Monthly Jazz Clinic with Special Guest Kenny Brawner, Wednesday, June 4th, 5 pm, $10/free for players: Ray Charles look- and sound-alike Kenny Brawner participates in this periodic jam session, which is open to professional jazz musicians, graduate students studying the genre, and music educators. Some come to listen. Others come to network, hone skills and have fun. House band and jam session led by Queens Jazz OverGround.
IAM Open Mic, Thursday, June 5th, 7 pm, $10: Join the advocacy group Immigrant Advancement Matters for an event that brings together some of NYC’s most talented performers/poets to share their work for a unifying cause: Immigration. Proceeds will support IAM’s Educational Programs.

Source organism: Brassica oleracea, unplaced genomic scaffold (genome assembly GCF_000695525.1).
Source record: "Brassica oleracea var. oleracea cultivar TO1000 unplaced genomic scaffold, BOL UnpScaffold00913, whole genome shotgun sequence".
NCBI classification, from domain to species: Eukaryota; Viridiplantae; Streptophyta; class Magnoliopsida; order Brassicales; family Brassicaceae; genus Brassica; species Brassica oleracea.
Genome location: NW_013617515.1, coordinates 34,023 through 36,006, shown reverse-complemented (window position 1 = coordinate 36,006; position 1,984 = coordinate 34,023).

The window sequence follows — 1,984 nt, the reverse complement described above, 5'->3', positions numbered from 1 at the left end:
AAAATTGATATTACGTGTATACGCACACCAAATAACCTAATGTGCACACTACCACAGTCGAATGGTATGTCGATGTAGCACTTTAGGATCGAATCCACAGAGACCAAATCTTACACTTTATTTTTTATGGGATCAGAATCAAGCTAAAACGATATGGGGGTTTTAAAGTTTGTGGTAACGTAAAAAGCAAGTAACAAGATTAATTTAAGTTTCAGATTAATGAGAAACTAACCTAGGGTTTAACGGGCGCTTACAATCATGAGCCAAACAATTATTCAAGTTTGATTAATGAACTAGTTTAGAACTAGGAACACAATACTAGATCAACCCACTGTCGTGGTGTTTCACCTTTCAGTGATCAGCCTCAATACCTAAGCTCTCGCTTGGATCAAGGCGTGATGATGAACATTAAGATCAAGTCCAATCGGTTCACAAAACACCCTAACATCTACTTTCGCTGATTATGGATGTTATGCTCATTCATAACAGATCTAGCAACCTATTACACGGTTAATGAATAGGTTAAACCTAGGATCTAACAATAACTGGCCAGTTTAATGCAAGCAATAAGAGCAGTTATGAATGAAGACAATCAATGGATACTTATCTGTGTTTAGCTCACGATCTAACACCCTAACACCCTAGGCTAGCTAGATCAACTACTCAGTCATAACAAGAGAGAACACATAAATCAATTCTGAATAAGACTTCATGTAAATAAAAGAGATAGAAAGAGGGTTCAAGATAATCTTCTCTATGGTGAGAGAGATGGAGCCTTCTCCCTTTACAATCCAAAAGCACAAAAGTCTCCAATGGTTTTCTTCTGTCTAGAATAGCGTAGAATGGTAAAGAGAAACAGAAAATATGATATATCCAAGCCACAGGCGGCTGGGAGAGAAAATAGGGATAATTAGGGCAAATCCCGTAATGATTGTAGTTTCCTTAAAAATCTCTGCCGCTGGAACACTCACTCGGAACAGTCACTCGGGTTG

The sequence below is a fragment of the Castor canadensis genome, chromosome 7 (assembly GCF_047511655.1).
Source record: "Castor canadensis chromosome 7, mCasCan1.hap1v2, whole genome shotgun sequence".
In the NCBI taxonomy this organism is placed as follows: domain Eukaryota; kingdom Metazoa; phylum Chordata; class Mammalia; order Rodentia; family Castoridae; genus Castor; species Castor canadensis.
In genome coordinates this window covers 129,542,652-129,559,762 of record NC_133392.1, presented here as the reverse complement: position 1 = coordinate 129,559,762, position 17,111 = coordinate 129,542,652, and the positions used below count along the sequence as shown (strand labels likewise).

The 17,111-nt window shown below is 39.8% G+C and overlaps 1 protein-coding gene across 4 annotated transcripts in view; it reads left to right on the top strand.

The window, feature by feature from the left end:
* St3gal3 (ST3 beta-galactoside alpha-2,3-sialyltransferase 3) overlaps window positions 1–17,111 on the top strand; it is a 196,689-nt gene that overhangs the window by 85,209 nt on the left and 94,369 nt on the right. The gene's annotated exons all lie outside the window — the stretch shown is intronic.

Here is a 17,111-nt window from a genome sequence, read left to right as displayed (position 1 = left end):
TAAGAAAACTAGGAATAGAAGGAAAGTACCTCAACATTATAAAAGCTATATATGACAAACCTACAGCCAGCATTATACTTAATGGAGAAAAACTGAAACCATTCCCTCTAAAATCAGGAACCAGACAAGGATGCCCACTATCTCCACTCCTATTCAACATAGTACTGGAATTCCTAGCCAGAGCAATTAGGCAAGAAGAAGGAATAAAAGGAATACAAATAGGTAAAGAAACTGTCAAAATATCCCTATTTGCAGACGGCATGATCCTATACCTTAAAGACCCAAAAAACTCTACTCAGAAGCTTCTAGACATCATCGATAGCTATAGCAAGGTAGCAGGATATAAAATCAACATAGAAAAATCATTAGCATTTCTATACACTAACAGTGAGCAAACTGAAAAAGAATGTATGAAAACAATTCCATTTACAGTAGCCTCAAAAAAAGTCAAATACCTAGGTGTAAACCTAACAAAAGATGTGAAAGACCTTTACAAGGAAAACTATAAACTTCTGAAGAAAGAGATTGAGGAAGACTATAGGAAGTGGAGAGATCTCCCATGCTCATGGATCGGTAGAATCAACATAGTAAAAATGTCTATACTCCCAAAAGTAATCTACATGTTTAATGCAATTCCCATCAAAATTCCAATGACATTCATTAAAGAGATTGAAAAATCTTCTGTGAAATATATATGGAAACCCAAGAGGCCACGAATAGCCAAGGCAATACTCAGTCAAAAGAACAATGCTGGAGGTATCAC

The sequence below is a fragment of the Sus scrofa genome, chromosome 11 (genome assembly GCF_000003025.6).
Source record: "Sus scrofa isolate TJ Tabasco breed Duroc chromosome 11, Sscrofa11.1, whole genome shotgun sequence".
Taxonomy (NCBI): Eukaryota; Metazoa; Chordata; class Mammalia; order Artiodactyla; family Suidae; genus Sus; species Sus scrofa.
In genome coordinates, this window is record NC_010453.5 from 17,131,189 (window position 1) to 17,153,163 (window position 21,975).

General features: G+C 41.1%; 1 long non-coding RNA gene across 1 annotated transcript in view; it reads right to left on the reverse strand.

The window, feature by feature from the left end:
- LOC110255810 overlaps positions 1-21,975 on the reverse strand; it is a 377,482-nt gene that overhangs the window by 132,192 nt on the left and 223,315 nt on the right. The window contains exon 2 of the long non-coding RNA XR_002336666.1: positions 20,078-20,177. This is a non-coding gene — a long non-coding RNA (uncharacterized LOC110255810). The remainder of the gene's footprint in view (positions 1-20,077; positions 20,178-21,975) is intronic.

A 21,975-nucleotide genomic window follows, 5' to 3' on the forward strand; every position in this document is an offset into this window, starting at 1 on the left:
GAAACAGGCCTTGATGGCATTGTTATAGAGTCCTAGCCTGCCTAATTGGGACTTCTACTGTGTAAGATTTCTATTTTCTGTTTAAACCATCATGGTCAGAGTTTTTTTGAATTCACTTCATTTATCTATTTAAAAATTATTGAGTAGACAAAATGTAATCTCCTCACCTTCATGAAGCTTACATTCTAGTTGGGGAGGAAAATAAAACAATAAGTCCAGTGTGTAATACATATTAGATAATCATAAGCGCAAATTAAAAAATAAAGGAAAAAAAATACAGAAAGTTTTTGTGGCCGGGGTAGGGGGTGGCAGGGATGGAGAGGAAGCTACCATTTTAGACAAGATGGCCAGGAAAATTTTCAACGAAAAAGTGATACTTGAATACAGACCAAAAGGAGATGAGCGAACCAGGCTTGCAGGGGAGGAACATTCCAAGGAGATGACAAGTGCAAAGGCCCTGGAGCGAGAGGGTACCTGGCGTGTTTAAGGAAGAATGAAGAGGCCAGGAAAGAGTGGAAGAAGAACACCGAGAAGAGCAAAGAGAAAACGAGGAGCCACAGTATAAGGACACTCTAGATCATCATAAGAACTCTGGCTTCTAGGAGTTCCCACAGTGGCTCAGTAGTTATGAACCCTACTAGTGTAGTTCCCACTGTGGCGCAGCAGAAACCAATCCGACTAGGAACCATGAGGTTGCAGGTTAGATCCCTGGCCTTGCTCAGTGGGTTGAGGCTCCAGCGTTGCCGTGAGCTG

Queens & Brooklyn Jazz Party, Friday, June 13th, 8 pm, $15/$10 students: The Queens Jazz Overground has some fun with its Brooklyn brethren. Each group plays a set, then they join forces for an inter-borough collaboration.
Kenny Brawner is Ray Charles, Friday, June 20th, 7 pm, $20/$10 students: This hybrid concert/theater work brings the music and story of the great Ray Charles to life. Kenny Brawner leads his 12-piece orchestra and three sultry vocalists (a la Raelettes) performing Ray’s top hits and recounting the legend’s life. Brawner offers a lecture at 7 pm.
LGBTQ Immigrant Voices, Saturday, June 21st, 7 pm, $15/$10 students: An LGBTQ-themed talent show co-presented with Terraza 7 Cafe in celebration of Gay Pride Month.